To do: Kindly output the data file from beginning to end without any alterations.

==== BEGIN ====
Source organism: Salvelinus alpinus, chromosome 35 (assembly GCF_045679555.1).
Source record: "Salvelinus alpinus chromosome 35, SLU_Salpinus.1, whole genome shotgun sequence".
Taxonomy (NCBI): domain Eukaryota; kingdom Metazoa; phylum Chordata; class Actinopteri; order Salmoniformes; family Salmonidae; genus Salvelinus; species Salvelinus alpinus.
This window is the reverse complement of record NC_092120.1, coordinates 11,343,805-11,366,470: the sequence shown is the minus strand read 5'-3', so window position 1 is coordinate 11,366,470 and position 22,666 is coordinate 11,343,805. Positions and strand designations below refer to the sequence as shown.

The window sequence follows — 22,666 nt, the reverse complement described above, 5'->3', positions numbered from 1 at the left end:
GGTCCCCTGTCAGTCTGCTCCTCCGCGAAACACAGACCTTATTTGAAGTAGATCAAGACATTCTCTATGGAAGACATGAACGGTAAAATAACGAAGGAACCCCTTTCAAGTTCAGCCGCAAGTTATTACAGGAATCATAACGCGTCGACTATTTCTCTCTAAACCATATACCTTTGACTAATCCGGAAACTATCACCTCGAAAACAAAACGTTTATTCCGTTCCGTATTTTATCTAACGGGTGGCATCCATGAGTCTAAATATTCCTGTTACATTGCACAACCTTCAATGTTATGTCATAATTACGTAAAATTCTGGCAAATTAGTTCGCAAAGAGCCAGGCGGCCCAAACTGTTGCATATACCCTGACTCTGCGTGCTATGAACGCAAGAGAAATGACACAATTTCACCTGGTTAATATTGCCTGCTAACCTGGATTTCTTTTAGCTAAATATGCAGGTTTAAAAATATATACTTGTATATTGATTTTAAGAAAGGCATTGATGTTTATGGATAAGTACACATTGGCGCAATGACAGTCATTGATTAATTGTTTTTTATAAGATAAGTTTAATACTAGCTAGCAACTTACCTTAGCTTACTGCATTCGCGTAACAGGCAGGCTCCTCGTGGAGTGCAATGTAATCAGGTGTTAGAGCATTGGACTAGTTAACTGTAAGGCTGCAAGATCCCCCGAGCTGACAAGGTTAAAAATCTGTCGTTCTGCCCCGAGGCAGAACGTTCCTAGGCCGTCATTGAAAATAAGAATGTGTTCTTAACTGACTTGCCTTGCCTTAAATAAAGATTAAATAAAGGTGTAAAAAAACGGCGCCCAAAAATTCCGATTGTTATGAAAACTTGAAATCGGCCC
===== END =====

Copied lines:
Source organism: Salvelinus alpinus, chromosome 35 (assembly GCF_045679555.1).
Source record: "Salvelinus alpinus chromosome 35, SLU_Salpinus.1, whole genome shotgun sequence".
Taxonomy (NCBI): domain Eukaryota; kingdom Metazoa; phylum Chordata; class Actinopteri; order Salmoniformes; family Salmonidae; genus Salvelinus; species Salvelinus alpinus.
This window is the reverse complement of record NC_092120.1, coordinates 11,343,805-11,366,470: the sequence shown is the minus strand read 5'-3', so window position 1 is coordinate 11,366,470 and position 22,666 is coordinate 11,343,805. Positions and strand designations below refer to the sequence as shown.

The window sequence follows — 22,666 nt, the reverse complement described above, 5'->3', positions numbered from 1 at the left end:
GGTCCCCTGTCAGTCTGCTCCTCCGCGAAACACAGACCTTATTTGAAGTAGATCAAGACATTCTCTATGGAAGACATGAACGGTAAAATAACGAAGGAACCCCTTTCAAGTTCAGCCGCAAGTTATTACAGGAATCATAACGCGTCGACTATTTCTCTCTAAACCATATACCTTTGACTAATCCGGAAACTATCACCTCGAAAACAAAACGTTTATTCCGTTCCGTATTTTATCTAACGGGTGGCATCCATGAGTCTAAATATTCCTGTTACATTGCACAACCTTCAATGTTATGTCATAATTACGTAAAATTCTGGCAAATTAGTTCGCAAAGAGCCAGGCGGCCCAAACTGTTGCATATACCCTGACTCTGCGTGCTATGAACGCAAGAGAAATGACACAATTTCACCTGGTTAATATTGCCTGCTAACCTGGATTTCTTTTAGCTAAATATGCAGGTTTAAAAATATATACTTGTATATTGATTTTAAGAAAGGCATTGATGTTTATGGATAAGTACACATTGGCGCAATGACAGTCATTGATTAATTGTTTTTTATAAGATAAGTTTAATACTAGCTAGCAACTTACCTTAGCTTACTGCATTCGCGTAACAGGCAGGCTCCTCGTGGAGTGCAATGTAATCAGGTGTTAGAGCATTGGACTAGTTAACTGTAAGGCTGCAAGATCCCCCGAGCTGACAAGGTTAAAAATCTGTCGTTCTGCCCCGAGGCAGAACGTTCCTAGGCCGTCATTGAAAATAAGAATGTGTTCTTAACTGACTTGCCTTGCCTTAAATAAAGATTAAATAAAGGTGTAAAAAAACGGCGCCCAAAAATTCCGATTGTTATGAAAACTTGAAATCGGCCC